What Stick People Can Teach Your Child
Yes, the fine motor and spatial relationship skills needed to learn to write letters are all illustrated in the common stick person. Drawing is a great way to build prewriting skills. If you can make a circle head and a straight body, you’ve got the letters b,d,o,o and p. The diagonal legs and arms will later lend themselves to making the letters A, K, M, N,Q, R, V, W and X, Y and Z! If you can dot an eye, then you can dot an i, and a j!
I am not suggesting that you push letter writing the second your child exhibits this skills. Just recognize it as one readiness clue. Continue drawing for fun and letting them build up those little finger muscles needed for learning to write!
So once we value drawing as a prewriting skill, how can we encourage it? Offer young children a variety of paper mediums to keep the activity fresh. There’s no need to buy special papers. Paper plates, envelopes, brown paper bags and even cardboard boxes are fun.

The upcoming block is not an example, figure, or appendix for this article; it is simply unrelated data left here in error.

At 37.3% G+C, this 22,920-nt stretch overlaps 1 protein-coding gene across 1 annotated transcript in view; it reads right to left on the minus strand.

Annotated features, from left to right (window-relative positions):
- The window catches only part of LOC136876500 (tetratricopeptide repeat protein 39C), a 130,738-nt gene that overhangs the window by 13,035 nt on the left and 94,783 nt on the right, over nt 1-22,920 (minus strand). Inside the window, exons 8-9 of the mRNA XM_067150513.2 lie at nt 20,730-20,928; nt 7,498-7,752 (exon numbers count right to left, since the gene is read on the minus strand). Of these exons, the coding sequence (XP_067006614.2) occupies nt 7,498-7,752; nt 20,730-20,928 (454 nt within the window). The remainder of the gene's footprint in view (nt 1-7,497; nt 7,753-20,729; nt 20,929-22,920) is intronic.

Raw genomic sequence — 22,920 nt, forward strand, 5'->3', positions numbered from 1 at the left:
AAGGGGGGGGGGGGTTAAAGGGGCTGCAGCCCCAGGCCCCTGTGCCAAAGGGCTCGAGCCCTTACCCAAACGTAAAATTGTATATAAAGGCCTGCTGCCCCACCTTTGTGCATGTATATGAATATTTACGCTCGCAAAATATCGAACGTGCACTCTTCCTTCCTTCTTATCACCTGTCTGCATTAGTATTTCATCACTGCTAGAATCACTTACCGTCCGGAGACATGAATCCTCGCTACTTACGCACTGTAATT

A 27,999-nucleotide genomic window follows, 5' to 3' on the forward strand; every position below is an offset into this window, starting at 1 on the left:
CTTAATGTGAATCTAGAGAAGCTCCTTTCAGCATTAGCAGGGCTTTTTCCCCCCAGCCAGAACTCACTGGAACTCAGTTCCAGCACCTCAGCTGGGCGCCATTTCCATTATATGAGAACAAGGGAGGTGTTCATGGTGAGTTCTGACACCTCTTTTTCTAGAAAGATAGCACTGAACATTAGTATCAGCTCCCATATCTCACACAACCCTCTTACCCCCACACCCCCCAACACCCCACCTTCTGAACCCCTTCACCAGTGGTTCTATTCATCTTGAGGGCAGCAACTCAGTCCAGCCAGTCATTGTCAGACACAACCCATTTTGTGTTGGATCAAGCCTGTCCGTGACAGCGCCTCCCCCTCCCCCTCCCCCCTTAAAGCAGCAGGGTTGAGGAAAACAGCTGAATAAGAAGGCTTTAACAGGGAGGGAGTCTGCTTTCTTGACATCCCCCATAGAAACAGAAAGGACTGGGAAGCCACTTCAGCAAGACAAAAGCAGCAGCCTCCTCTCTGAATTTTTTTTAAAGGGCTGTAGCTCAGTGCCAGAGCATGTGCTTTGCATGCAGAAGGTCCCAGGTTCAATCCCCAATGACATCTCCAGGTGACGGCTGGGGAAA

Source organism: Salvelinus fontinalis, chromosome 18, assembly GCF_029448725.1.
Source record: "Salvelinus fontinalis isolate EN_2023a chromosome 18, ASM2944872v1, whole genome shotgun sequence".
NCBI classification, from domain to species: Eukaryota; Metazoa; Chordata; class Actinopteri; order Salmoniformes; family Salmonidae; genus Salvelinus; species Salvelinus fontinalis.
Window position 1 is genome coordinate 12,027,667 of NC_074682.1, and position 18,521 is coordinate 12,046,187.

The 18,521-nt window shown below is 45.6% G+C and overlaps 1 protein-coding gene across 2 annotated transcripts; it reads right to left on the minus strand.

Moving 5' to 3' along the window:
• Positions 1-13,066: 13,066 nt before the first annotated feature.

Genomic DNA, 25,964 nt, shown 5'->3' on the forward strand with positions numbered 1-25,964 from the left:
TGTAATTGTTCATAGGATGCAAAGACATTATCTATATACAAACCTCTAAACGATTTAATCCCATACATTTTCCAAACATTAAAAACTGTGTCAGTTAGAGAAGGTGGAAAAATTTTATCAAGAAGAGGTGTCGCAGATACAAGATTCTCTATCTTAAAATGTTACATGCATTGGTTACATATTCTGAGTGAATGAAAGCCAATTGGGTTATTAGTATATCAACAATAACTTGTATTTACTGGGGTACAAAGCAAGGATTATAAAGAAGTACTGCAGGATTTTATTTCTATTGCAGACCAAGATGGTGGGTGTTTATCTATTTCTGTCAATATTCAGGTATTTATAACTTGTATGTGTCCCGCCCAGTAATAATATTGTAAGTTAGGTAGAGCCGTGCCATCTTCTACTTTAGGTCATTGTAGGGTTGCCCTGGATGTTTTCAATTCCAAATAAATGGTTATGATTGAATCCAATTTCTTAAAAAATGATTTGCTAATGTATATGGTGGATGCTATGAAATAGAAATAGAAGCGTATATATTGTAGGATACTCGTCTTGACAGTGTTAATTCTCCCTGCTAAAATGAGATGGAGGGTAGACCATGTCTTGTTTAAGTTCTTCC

Young children often find it easier to master writing on a vertical plane, like an easel, chalk board or wall covered with paper than on a horizontal plane like a table. This is especially helpful for youngsters who prefer standing and moving to sitting still.
Many classic writers and illustrators alike have been inspired by the great outdoors. Take your show on the road or atleast to the front yard. Side walk chalk is BIG fun. If the thought of finger paints in your ktichen makes you see red, try newspaper or freezer paper on a picnic table or side walk and you can see red, green and yellow too.
Here’a tip. When your child draws a picture, it is preferable to say “Tell me about your picture,” rather than to ask “What is this?” The latter implies the drawing doesn’t look like anything to you and the former encourages sentences rather than one word answers like “cat.” (Moms, This is a great tip to share with Dads! Dads, if you’re reading this yourself, high five!)
Lastly, while you’ll no doubt want to encourge drawing independently, try to often join your child in drawing. You’ll be modeling. It will be fun. Remember, you don’t have to be Picasso because stick people are important too.